Bursts of communication increase opinion diversity in the temporal Deffuant model

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Fatemeh Zarei, Yerali Gandica & Luis E. C. Rocha

Zarei F., Gandica V. & Rocha L. (2024) Bursts of communication increase opinion diversity in the temporal Deffuant model, Scientific Reports, 14:2222, https://doi.org/10.1038/s41598-024-52458-w.


Human interactions create social networks forming the backbone of societies. Individuals adjust their opinions by exchanging information through social interactions. Two recurrent questions are whether social structures promote opinion polarisation or consensus and whether polarisation can be avoided, particularly on social media. In this paper, we hypothesise that not only network structure but also the timings of social interactions regulate the emergence of opinion clusters. We devise a temporal version of the Deffuant opinion model where pairwise social interactions follow temporal patterns. Individuals may self-organise into a multi-partisan society due to network clustering promoting the reinforcement of local opinions. Burstiness has a similar effect and is alone sufficient to refrain the population from consensus and polarisation by also promoting the reinforcement of local opinions. The diversity of opinions in socially clustered networks thus increases with burstiness, particularly, and counterintuitively, when individuals have low tolerance and prefer to adjust to similar peers. The emergent opinion landscape is well-balanced regarding groups’ size, with relatively short differences between groups, and a small fraction of extremists. We argue that polarisation is more likely to emerge in social media than offline social networks because of the relatively low social clustering observed online, despite the observed online burstiness being sufficient to promote more diversity than would be expected offline. Increasing the variance of burst activation times, e.g. by being less active on social media, could be a venue to reduce polarisation. Furthermore, strengthening online social networks by increasing social redundancy, i.e. triangles, may also promote diversity.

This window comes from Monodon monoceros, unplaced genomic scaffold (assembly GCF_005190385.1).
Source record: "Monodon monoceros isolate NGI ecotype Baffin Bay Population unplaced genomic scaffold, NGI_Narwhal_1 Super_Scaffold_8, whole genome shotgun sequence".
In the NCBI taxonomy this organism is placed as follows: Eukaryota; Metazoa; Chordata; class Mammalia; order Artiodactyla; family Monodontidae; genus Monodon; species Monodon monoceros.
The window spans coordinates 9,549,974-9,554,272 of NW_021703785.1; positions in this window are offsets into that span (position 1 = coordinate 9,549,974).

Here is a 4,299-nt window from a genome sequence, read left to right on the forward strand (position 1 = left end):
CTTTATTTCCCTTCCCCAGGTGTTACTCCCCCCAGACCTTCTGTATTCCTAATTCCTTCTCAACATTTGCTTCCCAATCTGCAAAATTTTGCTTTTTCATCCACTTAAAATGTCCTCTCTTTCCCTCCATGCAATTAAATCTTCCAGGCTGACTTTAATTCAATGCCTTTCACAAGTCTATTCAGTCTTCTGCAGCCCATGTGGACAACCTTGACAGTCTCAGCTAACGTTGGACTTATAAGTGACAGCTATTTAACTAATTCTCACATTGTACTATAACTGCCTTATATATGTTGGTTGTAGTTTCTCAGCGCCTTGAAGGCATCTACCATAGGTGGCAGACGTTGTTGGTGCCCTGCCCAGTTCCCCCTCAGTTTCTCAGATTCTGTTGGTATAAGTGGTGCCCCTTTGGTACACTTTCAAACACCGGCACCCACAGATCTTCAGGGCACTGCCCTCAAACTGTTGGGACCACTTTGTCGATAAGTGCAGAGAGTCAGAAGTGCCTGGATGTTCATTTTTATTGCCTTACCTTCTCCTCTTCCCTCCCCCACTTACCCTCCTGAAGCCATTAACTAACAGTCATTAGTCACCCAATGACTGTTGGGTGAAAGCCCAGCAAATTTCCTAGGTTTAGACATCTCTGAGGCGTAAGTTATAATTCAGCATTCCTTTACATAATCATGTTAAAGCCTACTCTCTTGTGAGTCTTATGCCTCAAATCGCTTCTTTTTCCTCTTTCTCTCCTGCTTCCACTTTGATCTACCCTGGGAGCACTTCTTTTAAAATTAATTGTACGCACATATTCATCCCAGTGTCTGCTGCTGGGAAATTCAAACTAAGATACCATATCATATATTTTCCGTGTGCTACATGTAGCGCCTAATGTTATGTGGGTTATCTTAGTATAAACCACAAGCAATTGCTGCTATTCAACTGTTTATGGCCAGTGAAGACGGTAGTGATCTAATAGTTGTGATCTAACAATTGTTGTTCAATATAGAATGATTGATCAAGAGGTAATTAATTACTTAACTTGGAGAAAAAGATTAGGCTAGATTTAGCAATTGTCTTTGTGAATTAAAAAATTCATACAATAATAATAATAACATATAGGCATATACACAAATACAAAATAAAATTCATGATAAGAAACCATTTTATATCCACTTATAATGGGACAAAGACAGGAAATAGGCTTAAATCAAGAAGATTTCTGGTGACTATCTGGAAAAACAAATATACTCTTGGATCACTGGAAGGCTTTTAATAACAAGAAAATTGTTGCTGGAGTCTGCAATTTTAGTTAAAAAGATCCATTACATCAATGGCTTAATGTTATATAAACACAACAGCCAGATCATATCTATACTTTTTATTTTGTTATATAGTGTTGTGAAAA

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Scientific Reports